Tue, Aug 10, 2004 - Page 6 News List

Israeli alliance remains elusive

LOGGERHEADS The ruling and opposition parties are opposed on economic issues, in a deadlock that could nix Sharon's planned withdrawal from the Gaza Strip

AP AND AFP , JERUSALEM

Israeli soldiers hand a box of radiation sickness pills to Rachel Malul, 80, in the town of Dimona in the Negev desert on Sunday. The Israeli army began distributing radiation sickness pills on Sunday in Dimona, where one of Israel's two nuclear reactors is located, and neighboring towns to protect residents from radioactive fallout from a missile attack on the nuclear station, or in case of a reactor accident.

PHOTO: AP

The Israeli prime minister and opposition leader failed to resolve a key dispute in coalition talks, and an alliance between them, seen as a prerequisite for an Israeli withdrawal from Gaza, remained out of reach yesterday.

Prime Minister Ariel Sharon and opposition leader Shimon Peres, long-time rivals but also occasional political partners, met late Sunday to try to work out disagreements over next year's proposed state budget. No deal was reached, but Peres' Labor Party agreed to attend another round of coalition talks.

Sharon needs the moderate Labor for his planned withdrawal from the Gaza Strip and four West Bank settlements by the end of next year. Earlier this summer, he lost his majority in parliament, with some coalition allies quitting over the Gaza plan.

Sharon and Peres have reached preliminary agreement on the terms of the Gaza pullback, but remain stuck on economic issues. One Labor Party member described the government's economic policies as "piggish capitalism."

In the Sharon-Peres meeting late Sunday, a key issue was the timing of the Cabinet's vote on the budget. Labor has asked that the vote be postponed until it has joined the coalition.

However, Peres said Sharon told him he could not put off the vote, scheduled for Sunday. Instead, the prime minister suggested they rush to form a coalition by that date, something the Labor leader said he doesn't rule out.

Still, it appears unlikely the two sides will resolve all differences and meet the procedural requirements, such as a parliament vote, in such a short period.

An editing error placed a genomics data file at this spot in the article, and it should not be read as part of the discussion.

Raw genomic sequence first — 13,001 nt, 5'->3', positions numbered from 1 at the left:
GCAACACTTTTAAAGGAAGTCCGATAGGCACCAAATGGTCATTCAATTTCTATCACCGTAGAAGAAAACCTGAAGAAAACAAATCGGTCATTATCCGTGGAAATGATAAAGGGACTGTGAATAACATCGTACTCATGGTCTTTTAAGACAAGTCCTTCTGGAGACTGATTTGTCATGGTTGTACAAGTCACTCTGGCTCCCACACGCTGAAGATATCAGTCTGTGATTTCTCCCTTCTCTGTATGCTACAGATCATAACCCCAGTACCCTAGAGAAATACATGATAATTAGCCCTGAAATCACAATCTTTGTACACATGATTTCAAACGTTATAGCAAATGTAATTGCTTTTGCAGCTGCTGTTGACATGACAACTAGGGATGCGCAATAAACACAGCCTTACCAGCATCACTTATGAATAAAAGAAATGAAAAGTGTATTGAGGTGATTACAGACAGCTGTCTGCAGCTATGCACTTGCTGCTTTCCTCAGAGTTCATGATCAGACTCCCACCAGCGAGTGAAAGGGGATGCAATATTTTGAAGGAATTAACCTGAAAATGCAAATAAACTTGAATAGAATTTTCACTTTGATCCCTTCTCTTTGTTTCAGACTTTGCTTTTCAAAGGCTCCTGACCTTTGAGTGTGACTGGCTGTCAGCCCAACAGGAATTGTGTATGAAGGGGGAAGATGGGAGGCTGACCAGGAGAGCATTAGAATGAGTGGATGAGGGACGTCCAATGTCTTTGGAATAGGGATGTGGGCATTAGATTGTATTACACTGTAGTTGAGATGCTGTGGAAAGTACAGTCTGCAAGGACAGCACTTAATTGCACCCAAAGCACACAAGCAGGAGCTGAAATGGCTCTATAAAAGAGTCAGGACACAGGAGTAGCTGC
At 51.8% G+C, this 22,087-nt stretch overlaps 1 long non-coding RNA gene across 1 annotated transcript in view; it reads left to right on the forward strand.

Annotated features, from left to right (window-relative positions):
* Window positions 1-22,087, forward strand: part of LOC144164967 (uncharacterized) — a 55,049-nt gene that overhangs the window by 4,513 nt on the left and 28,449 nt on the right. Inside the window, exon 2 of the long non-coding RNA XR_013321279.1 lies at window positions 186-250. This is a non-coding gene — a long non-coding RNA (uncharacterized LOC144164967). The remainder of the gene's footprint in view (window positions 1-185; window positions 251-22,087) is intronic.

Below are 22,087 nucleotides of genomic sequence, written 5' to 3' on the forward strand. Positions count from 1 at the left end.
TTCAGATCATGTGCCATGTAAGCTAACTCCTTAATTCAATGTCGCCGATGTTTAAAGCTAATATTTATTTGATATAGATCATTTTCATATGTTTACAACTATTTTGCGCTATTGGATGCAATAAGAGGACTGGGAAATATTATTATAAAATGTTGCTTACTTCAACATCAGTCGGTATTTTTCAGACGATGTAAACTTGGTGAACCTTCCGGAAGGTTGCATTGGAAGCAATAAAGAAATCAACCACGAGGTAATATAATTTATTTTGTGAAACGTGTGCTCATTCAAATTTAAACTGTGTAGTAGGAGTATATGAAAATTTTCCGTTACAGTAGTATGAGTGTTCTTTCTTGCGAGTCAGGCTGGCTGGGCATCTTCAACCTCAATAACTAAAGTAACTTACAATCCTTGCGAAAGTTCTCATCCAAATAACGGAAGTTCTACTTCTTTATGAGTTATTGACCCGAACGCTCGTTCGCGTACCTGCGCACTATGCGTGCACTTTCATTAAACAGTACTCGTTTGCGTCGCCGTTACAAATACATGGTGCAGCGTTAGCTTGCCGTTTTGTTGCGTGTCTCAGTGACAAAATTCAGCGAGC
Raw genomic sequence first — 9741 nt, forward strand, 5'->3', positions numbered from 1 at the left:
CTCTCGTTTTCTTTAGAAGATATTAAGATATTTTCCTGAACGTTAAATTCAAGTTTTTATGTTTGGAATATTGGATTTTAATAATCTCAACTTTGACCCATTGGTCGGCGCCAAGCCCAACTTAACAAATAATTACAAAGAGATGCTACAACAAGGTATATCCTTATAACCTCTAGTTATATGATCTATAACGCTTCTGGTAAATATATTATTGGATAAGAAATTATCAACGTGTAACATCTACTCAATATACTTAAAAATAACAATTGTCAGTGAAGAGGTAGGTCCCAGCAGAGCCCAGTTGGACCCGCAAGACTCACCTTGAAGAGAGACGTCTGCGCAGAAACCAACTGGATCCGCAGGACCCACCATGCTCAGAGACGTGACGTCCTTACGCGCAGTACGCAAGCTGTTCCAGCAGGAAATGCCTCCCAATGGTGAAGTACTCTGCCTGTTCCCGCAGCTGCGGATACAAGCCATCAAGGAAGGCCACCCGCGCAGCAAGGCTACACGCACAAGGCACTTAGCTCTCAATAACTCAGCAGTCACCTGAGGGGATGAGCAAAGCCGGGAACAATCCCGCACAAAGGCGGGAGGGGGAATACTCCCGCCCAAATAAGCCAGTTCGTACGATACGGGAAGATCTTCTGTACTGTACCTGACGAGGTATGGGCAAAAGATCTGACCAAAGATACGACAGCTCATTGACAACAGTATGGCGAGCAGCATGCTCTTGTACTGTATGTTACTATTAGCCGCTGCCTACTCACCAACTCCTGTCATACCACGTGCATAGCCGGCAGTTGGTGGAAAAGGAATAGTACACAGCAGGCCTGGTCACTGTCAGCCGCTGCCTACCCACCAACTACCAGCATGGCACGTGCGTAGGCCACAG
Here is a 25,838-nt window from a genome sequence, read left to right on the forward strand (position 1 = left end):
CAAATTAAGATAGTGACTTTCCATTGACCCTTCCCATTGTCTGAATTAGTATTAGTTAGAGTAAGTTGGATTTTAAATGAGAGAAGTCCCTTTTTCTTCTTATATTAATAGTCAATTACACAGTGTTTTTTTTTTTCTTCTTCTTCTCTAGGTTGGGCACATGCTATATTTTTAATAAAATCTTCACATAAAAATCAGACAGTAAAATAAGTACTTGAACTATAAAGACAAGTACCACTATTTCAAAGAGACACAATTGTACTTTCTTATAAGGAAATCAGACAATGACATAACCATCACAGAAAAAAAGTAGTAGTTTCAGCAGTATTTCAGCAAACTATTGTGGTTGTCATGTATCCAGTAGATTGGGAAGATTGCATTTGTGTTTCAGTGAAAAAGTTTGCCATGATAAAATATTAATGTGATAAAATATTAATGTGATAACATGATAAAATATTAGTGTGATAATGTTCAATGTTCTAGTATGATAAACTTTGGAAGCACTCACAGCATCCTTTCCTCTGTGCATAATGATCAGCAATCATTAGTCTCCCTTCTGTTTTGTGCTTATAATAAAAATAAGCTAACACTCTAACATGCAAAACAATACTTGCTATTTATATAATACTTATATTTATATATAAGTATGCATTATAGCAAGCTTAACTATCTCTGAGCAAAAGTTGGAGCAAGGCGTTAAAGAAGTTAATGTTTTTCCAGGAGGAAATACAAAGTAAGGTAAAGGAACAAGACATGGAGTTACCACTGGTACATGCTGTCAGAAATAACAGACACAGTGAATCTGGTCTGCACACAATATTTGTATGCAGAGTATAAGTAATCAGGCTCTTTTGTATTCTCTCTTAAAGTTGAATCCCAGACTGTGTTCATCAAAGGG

Peres said his party wants big-ger budget allocations for pensioners and regional councils, which suffer from severe deficits and have not been able to pay their employees for months.

Public radio reported yesterday that Israeli Prime Minister Ariel Sharon has blocked plans drawn up by the housing ministry to build 1,300 new homes in four of the largest West Bank settlements.

The ministry had asked Sharon to give the final green light after completing preparatory ground work for the construction and obtaining the necessary authorization from the defense ministry.

The houses would have been built in Maale Adumin, Ariel, Kiryat Arba and Beitar Elite.

According to the Haaretz daily, the freeze is only temporary and is designed to ensure that all building work is within the municipal boundaries of the settlements and does not breach agreements between the US and Israel.

Under the terms of the US-backed roadmap peace plan, Israel is obliged to freeze all settlement activity although Israeli officials have argued that this does not rule out natural growth in existing settlements.

The US State Department told Israel last week that "the roadmap calls for an end to all settlement activities, including natural growth", a point taken up by visiting White House envoy Elliott Abrams in talks with Sharon last Thursday.

In the Gaza Strip, an Israeli helicopter fired three missiles Sunday near the Gaza-Egypt border in what the army said was an attempt to deter "hostile activity" in the area. The strike caused no casualties.

Also Sunday, the Palestinian daily Al Quds quoted Palestinian President Yasser Arafat as saying continued Israeli restrictions on Palestinian movement make it impossible to hold presidential and parliamentary elections.

However, Ali Jarbawi of the Palestinian elections commission said voter registration would begin early next month, despite the hardships. "If we do our job properly, it will increase pressure for elections," he said. Many feel the Palestinian leadership is using the Israeli presence as an excuse to delay voting.

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